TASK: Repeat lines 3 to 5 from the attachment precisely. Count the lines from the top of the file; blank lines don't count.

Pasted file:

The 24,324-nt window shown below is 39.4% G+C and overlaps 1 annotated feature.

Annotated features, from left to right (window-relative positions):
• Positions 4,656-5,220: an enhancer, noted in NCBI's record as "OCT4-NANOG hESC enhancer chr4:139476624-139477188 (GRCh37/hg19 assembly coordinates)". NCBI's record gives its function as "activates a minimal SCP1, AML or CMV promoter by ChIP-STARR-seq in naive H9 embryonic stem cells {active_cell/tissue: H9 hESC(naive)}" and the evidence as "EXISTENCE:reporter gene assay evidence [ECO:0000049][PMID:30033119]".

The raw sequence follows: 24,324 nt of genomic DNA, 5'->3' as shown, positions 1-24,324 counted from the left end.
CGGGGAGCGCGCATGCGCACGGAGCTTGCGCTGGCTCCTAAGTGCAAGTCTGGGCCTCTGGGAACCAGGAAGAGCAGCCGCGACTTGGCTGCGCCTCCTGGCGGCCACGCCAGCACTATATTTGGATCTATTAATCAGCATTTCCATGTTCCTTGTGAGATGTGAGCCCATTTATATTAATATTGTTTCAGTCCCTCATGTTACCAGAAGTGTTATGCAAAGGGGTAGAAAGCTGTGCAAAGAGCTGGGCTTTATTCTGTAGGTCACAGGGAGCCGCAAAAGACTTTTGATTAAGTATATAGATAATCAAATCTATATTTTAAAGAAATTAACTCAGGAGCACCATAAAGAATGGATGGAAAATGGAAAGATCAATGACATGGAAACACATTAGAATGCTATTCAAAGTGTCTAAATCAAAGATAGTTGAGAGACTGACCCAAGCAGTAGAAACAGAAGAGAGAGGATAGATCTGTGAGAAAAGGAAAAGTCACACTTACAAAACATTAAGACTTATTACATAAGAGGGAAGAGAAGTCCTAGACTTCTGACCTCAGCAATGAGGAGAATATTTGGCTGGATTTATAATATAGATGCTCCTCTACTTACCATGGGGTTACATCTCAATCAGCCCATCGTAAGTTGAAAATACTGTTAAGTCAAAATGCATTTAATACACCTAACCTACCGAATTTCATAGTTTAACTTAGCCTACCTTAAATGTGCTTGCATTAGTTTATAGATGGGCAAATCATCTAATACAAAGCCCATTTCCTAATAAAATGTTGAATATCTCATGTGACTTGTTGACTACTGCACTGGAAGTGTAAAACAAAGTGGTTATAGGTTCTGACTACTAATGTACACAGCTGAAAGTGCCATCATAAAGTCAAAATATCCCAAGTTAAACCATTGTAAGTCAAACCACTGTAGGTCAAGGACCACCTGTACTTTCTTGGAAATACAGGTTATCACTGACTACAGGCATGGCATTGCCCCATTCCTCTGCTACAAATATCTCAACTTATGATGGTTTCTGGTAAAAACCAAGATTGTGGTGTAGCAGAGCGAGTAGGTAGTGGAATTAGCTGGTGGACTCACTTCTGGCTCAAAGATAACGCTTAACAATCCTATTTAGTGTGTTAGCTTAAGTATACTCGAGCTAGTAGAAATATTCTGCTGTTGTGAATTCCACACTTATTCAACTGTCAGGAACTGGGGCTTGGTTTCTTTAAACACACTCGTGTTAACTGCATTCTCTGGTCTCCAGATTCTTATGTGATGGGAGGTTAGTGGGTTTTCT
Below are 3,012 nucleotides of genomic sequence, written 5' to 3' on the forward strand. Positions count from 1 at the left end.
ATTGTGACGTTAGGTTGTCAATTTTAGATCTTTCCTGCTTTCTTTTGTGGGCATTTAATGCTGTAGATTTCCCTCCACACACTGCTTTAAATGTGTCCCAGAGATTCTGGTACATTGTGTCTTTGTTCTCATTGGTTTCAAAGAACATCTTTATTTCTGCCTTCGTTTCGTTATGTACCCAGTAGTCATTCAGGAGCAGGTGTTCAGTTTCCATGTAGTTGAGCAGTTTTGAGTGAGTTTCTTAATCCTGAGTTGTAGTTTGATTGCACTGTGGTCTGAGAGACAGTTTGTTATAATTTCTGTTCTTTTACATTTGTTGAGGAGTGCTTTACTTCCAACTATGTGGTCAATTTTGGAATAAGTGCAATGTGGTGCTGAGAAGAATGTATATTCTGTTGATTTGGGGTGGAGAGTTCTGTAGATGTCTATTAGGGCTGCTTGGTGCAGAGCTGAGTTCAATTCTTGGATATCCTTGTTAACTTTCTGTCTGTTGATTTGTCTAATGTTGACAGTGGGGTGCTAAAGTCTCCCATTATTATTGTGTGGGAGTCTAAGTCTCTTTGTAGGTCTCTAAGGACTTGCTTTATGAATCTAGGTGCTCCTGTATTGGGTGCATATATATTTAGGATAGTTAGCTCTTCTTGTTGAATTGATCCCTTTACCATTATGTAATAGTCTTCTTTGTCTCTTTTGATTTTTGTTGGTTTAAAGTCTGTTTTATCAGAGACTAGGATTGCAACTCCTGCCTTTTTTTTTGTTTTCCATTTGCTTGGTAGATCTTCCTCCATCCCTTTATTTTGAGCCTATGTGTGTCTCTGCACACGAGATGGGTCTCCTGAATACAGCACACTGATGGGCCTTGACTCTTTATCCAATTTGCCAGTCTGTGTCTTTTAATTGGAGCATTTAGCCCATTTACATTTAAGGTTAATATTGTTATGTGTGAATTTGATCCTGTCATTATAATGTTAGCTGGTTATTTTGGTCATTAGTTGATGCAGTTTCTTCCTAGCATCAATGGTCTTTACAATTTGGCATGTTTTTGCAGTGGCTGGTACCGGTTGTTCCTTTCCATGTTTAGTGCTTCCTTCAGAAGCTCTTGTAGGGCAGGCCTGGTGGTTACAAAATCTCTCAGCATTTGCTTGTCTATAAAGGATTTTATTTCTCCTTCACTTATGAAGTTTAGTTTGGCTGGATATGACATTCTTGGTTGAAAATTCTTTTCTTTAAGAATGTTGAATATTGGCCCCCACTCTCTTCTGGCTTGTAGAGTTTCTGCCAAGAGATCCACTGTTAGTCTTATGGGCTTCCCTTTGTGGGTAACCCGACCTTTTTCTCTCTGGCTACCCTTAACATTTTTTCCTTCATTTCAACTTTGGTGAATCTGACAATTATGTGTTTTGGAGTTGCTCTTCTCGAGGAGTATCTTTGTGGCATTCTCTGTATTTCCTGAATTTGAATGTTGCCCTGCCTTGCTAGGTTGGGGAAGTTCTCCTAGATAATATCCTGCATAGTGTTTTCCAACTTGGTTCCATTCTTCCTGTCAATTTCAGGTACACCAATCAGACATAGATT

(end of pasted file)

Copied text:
• Positions 4,656-5,220: an enhancer, noted in NCBI's record as "OCT4-NANOG hESC enhancer chr4:139476624-139477188 (GRCh37/hg19 assembly coordinates)". NCBI's record gives its function as "activates a minimal SCP1, AML or CMV promoter by ChIP-STARR-seq in naive H9 embryonic stem cells {active_cell/tissue: H9 hESC(naive)}" and the evidence as "EXISTENCE:reporter gene assay evidence [ECO:0000049][PMID:30033119]".

The raw sequence follows: 24,324 nt of genomic DNA, 5'->3' as shown, positions 1-24,324 counted from the left end.
CGGGGAGCGCGCATGCGCACGGAGCTTGCGCTGGCTCCTAAGTGCAAGTCTGGGCCTCTGGGAACCAGGAAGAGCAGCCGCGACTTGGCTGCGCCTCCTGGCGGCCACGCCAGCACTATATTTGGATCTATTAATCAGCATTTCCATGTTCCTTGTGAGATGTGAGCCCATTTATATTAATATTGTTTCAGTCCCTCATGTTACCAGAAGTGTTATGCAAAGGGGTAGAAAGCTGTGCAAAGAGCTGGGCTTTATTCTGTAGGTCACAGGGAGCCGCAAAAGACTTTTGATTAAGTATATAGATAATCAAATCTATATTTTAAAGAAATTAACTCAGGAGCACCATAAAGAATGGATGGAAAATGGAAAGATCAATGACATGGAAACACATTAGAATGCTATTCAAAGTGTCTAAATCAAAGATAGTTGAGAGACTGACCCAAGCAGTAGAAACAGAAGAGAGAGGATAGATCTGTGAGAAAAGGAAAAGTCACACTTACAAAACATTAAGACTTATTACATAAGAGGGAAGAGAAGTCCTAGACTTCTGACCTCAGCAATGAGGAGAATATTTGGCTGGATTTATAATATAGATGCTCCTCTACTTACCATGGGGTTACATCTCAATCAGCCCATCGTAAGTTGAAAATACTGTTAAGTCAAAATGCATTTAATACACCTAACCTACCGAATTTCATAGTTTAACTTAGCCTACCTTAAATGTGCTTGCATTAGTTTATAGATGGGCAAATCATCTAATACAAAGCCCATTTCCTAATAAAATGTTGAATATCTCATGTGACTTGTTGACTACTGCACTGGAAGTGTAAAACAAAGTGGTTATAGGTTCTGACTACTAATGTACACAGCTGAAAGTGCCATCATAAAGTCAAAATATCCCAAGTTAAACCATTGTAAGTCAAACCACTGTAGGTCAAGGACCACCTGTACTTTCTTGGAAATACAGGTTATCACTGACTACAGGCATGGCATTGCCCCATTCCTCTGCTACAAATATCTCAACTTATGATGGTTTCTGGTAAAAACCAAGATTGTGGTGTAGCAGAGCGAGTAGGTAGTGGAATTAGCTGGTGGACTCACTTCTGGCTCAAAGATAACGCTTAACAATCCTATTTAGTGTGTTAGCTTAAGTATACTCGAGCTAGTAGAAATATTCTGCTGTTGTGAATTCCACACTTATTCAACTGTCAGGAACTGGGGCTTGGTTTCTTTAAACACACTCGTGTTAACTGCATTCTCTGGTCTCCAGATTCTTATGTGATGGGAGGTTAGTGGGTTTTCT